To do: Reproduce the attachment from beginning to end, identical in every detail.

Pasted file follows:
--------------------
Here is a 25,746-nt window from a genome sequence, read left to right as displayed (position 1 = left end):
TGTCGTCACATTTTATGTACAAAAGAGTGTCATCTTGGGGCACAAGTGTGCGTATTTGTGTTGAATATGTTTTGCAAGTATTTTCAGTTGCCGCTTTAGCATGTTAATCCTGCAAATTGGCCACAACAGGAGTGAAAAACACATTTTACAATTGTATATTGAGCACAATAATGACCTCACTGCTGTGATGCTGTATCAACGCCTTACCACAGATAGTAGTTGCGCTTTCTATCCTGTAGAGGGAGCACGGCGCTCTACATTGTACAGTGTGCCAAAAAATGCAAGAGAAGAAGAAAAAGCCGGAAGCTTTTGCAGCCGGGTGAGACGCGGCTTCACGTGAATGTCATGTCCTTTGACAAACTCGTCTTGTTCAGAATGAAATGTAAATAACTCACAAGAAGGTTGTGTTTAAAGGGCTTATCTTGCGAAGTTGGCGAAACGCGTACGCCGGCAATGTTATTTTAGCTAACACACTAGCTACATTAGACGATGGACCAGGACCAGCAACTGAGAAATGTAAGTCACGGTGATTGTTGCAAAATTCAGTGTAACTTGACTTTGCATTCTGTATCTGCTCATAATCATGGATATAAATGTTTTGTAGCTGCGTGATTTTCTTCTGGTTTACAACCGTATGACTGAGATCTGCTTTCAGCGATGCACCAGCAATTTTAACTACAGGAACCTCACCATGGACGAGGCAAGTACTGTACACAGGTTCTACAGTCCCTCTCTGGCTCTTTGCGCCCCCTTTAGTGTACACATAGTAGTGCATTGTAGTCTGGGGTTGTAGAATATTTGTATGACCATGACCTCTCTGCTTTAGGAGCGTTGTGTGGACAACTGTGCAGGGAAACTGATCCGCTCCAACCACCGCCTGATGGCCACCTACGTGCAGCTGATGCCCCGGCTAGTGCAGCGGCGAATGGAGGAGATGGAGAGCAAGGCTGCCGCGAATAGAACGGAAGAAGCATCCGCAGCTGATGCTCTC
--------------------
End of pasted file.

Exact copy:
Here is a 25,746-nt window from a genome sequence, read left to right as displayed (position 1 = left end):
TGTCGTCACATTTTATGTACAAAAGAGTGTCATCTTGGGGCACAAGTGTGCGTATTTGTGTTGAATATGTTTTGCAAGTATTTTCAGTTGCCGCTTTAGCATGTTAATCCTGCAAATTGGCCACAACAGGAGTGAAAAACACATTTTACAATTGTATATTGAGCACAATAATGACCTCACTGCTGTGATGCTGTATCAACGCCTTACCACAGATAGTAGTTGCGCTTTCTATCCTGTAGAGGGAGCACGGCGCTCTACATTGTACAGTGTGCCAAAAAATGCAAGAGAAGAAGAAAAAGCCGGAAGCTTTTGCAGCCGGGTGAGACGCGGCTTCACGTGAATGTCATGTCCTTTGACAAACTCGTCTTGTTCAGAATGAAATGTAAATAACTCACAAGAAGGTTGTGTTTAAAGGGCTTATCTTGCGAAGTTGGCGAAACGCGTACGCCGGCAATGTTATTTTAGCTAACACACTAGCTACATTAGACGATGGACCAGGACCAGCAACTGAGAAATGTAAGTCACGGTGATTGTTGCAAAATTCAGTGTAACTTGACTTTGCATTCTGTATCTGCTCATAATCATGGATATAAATGTTTTGTAGCTGCGTGATTTTCTTCTGGTTTACAACCGTATGACTGAGATCTGCTTTCAGCGATGCACCAGCAATTTTAACTACAGGAACCTCACCATGGACGAGGCAAGTACTGTACACAGGTTCTACAGTCCCTCTCTGGCTCTTTGCGCCCCCTTTAGTGTACACATAGTAGTGCATTGTAGTCTGGGGTTGTAGAATATTTGTATGACCATGACCTCTCTGCTTTAGGAGCGTTGTGTGGACAACTGTGCAGGGAAACTGATCCGCTCCAACCACCGCCTGATGGCCACCTACGTGCAGCTGATGCCCCGGCTAGTGCAGCGGCGAATGGAGGAGATGGAGAGCAAGGCTGCCGCGAATAGAACGGAAGAAGCATCCGCAGCTGATGCTCTC